Obviously from the Greek roots for "old writing," paleography is the study of the writing of manuscripts. A paleographic study of a manuscript can provide much useful information, hinting, e.g., at the place the manuscript was copied, the circumstances of its writing, and (perhaps most important) its approximate date.

The term "paleography" was coined by Dom Bernard de Montfaucon, who in 1708 published the Paleographia graeca -- not actually the first book on dating manuscripts, but the first one to develop the tools of the discipline; soon after, Scipione Maffei discovered many old documents in Verona, and on this basis developed Latin paleography and added greatly to the knowledge of the field.

Palaeography uses many tools to make its judgements (far too many to be covered here!); of these, shapes of the letters is perhaps the most important (for examples of the evolution of uncial letterforms, see the article on and examples of Uncial Script). However, a paleographer will also examine the way the manuscript is prepared -- writing material and its characteristics, writing instrument, other materials used. Spelling and dialect can give important hints. The manner in which the manuscript is bound is also important, although the possibility of rebinding must always be allowed; a binding can set a latest possible date, but not an earliest. A binding can also give a hint as to the origin of the manuscript, or at least where it was when bound: Oak was a common wood for binding in England and France, while Italian books often use beech or pine and were rather lighter. Pasteboard (sheets of paper or parchment glued together) seems to have been more common in southern Europe than northern. It was common in both north and south to cover the binding boards in leather, but to decorate the leather with patterns (usually made by stamping them with a hot metal stamp) was much more usual in southern Europe, and was done mostly after 1400 C.E.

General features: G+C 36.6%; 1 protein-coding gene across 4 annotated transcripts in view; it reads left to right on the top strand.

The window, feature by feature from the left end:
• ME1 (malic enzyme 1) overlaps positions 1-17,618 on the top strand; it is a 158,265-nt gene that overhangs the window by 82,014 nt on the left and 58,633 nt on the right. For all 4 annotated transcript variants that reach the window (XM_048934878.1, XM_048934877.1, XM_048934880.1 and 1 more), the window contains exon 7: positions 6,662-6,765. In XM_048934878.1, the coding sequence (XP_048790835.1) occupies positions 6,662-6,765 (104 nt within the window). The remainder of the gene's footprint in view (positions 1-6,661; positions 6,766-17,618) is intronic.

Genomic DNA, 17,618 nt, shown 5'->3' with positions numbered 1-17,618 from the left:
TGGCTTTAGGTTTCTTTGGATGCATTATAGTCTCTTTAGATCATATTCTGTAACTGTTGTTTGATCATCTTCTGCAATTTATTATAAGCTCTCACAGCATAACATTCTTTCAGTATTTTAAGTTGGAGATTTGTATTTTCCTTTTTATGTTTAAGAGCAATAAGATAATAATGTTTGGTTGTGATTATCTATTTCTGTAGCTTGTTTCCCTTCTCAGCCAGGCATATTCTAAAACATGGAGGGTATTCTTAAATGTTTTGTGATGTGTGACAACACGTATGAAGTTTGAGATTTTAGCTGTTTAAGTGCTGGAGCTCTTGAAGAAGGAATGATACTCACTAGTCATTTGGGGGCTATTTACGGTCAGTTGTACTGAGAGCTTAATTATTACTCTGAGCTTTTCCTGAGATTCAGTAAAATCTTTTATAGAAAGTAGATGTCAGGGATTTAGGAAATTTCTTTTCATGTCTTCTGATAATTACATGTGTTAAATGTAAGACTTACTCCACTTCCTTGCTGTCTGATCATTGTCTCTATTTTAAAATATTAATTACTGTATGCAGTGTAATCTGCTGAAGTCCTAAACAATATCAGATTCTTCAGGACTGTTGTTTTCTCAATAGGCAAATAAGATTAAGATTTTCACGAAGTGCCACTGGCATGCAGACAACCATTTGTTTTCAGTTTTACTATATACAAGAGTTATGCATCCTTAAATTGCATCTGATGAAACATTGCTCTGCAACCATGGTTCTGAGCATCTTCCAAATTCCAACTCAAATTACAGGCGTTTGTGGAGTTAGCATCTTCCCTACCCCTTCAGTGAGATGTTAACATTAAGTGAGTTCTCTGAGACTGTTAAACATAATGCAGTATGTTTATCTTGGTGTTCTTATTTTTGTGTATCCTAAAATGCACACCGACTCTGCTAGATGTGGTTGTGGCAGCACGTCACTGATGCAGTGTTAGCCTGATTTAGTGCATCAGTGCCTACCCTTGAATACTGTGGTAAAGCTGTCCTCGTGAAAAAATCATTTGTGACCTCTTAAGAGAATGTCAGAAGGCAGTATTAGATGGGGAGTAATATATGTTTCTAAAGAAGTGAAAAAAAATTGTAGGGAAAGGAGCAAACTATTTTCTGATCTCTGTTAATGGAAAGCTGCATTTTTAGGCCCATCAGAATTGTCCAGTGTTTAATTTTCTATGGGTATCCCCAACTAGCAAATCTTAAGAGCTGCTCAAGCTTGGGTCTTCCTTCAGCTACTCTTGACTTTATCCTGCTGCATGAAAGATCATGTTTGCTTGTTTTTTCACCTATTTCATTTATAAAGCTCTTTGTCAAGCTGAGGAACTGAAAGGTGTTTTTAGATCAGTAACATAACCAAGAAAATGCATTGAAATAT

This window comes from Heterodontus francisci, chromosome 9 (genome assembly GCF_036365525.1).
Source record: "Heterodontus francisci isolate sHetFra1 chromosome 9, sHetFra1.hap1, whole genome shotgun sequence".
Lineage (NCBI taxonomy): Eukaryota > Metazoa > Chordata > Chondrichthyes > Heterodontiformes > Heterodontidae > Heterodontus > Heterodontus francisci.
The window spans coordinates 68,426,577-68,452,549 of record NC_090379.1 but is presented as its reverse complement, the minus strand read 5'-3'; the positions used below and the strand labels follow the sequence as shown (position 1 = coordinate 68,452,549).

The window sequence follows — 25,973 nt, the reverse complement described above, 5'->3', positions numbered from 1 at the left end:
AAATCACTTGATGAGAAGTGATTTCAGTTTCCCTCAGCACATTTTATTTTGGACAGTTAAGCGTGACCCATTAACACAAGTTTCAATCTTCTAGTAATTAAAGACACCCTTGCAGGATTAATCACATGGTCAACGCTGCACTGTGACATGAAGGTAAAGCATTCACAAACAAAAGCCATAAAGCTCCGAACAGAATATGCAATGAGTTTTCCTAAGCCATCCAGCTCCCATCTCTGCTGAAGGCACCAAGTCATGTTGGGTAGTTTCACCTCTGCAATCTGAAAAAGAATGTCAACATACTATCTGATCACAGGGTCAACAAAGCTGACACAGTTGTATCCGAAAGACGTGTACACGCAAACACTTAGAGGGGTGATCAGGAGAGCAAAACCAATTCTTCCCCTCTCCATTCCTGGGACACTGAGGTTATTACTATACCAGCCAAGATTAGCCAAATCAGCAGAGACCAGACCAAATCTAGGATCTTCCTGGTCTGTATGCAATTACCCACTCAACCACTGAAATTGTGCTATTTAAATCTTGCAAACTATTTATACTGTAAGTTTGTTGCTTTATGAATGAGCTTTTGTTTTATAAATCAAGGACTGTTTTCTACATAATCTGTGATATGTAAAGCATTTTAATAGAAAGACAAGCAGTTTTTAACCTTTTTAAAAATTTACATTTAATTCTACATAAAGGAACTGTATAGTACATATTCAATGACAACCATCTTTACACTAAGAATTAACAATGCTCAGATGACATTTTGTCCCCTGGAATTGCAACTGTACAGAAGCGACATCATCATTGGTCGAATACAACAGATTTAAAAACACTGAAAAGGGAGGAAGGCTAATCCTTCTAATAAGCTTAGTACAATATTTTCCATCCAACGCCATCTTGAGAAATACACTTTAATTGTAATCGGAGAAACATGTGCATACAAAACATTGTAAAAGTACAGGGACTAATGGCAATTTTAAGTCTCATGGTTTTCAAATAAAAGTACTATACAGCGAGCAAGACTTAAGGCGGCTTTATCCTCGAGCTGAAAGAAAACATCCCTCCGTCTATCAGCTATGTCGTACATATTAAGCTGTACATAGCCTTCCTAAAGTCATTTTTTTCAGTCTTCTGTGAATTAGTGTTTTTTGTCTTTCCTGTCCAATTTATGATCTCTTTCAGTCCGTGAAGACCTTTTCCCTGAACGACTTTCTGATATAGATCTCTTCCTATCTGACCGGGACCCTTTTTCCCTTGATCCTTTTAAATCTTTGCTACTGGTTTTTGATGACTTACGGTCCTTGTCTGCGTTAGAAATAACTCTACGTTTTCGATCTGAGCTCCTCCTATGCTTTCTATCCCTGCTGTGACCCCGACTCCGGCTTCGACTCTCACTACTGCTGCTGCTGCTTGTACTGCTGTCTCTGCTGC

For an example of how these factors are used, consider the following: Although we have both papyrus and parchment manuscripts from early dates, a manuscript on paper must be fairly late. And a manuscript on papyrus is almost certainly pre-tenth century. (For this subject, see also the article on writing materials.)

Over the years, writing implements also evolved; a document written with a reed is likely to be earlier than one written with a quill or metal pen. Ink can sometimes be used for dating, and it can also help us localize the area where a manuscript was written -- an ink based on oak galls is more likely to be used in an area where oaks are available, you probably won't see gum arabic on a manuscript written in the far north, etc. (See further the section on paints and pigments.) Even the way the lines are ruled can be significant. Some scriptoria preferred to use a sharp stylus (which, I suspect, is harder on the material but makes for better line), others blunt. Again, some scriptoria apparently preferred to prick both inner and outer margins; others folded the leaves and pricked all the way through. I have read that this is a strong indicator of origin in Latin manuscripts; I do not know if it is useful for Greek. But these are the sorts of things paleographers can seek to learn from.

Word forms as well as letter forms must be examined, as well as the shape of the page and the arrangement of the columns, plus any marginalia or artwork or even unrelated scribbles. Elephant (To give an example from Latin manuscripts: There are several books from France in the early period of the Holy Roman Empire which contain pictures of elephants. Many of the pictures are inaccurate -- the one in Paris, National Library MS. Latin 1 (folio 328v) looks like a sausage with a lion's legs and no real head; just a round spot that has two tusks stuck in it. The trunk comes out of the forehead! Another manuscript from the period has an accurate drawing of an elephant's head. It is known that an elephant was kept on display at Charlemagne's court for a time. Presumably the scribe who drew the accurate elephant saw it -- and hence had to be alive at the time. We can't say much about the other scribe, but obviously he was not at Charlemagne's court while the elephant was there.